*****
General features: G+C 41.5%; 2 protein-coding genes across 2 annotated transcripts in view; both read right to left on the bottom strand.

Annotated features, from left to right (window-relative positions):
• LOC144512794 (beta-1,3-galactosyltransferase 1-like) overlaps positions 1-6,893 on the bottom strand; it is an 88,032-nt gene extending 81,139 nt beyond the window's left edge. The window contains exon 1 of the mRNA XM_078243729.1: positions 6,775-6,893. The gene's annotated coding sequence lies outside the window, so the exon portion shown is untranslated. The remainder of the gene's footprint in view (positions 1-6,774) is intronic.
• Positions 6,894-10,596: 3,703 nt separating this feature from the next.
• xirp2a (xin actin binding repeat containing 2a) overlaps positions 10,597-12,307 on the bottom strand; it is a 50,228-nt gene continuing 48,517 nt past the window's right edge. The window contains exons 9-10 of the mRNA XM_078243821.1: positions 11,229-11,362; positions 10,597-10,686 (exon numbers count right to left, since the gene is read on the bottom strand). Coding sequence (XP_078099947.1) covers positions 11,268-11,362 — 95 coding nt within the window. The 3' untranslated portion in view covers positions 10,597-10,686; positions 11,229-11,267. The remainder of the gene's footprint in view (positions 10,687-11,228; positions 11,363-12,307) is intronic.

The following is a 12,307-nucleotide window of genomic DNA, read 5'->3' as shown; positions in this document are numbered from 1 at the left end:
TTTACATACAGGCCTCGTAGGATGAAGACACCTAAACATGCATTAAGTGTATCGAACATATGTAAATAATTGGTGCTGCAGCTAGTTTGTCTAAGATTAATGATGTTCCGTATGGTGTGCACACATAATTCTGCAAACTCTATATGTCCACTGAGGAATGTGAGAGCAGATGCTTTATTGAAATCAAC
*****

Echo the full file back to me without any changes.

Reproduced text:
General features: G+C 41.5%; 2 protein-coding genes across 2 annotated transcripts in view; both read right to left on the bottom strand.

Annotated features, from left to right (window-relative positions):
• LOC144512794 (beta-1,3-galactosyltransferase 1-like) overlaps positions 1-6,893 on the bottom strand; it is an 88,032-nt gene extending 81,139 nt beyond the window's left edge. The window contains exon 1 of the mRNA XM_078243729.1: positions 6,775-6,893. The gene's annotated coding sequence lies outside the window, so the exon portion shown is untranslated. The remainder of the gene's footprint in view (positions 1-6,774) is intronic.
• Positions 6,894-10,596: 3,703 nt separating this feature from the next.
• xirp2a (xin actin binding repeat containing 2a) overlaps positions 10,597-12,307 on the bottom strand; it is a 50,228-nt gene continuing 48,517 nt past the window's right edge. The window contains exons 9-10 of the mRNA XM_078243821.1: positions 11,229-11,362; positions 10,597-10,686 (exon numbers count right to left, since the gene is read on the bottom strand). Coding sequence (XP_078099947.1) covers positions 11,268-11,362 — 95 coding nt within the window. The 3' untranslated portion in view covers positions 10,597-10,686; positions 11,229-11,267. The remainder of the gene's footprint in view (positions 10,687-11,228; positions 11,363-12,307) is intronic.

The following is a 12,307-nucleotide window of genomic DNA, read 5'->3' as shown; positions in this document are numbered from 1 at the left end:
TTTACATACAGGCCTCGTAGGATGAAGACACCTAAACATGCATTAAGTGTATCGAACATATGTAAATAATTGGTGCTGCAGCTAGTTTGTCTAAGATTAATGATGTTCCGTATGGTGTGCACACATAATTCTGCAAACTCTATATGTCCACTGAGGAATGTGAGAGCAGATGCTTTATTGAAATCAAC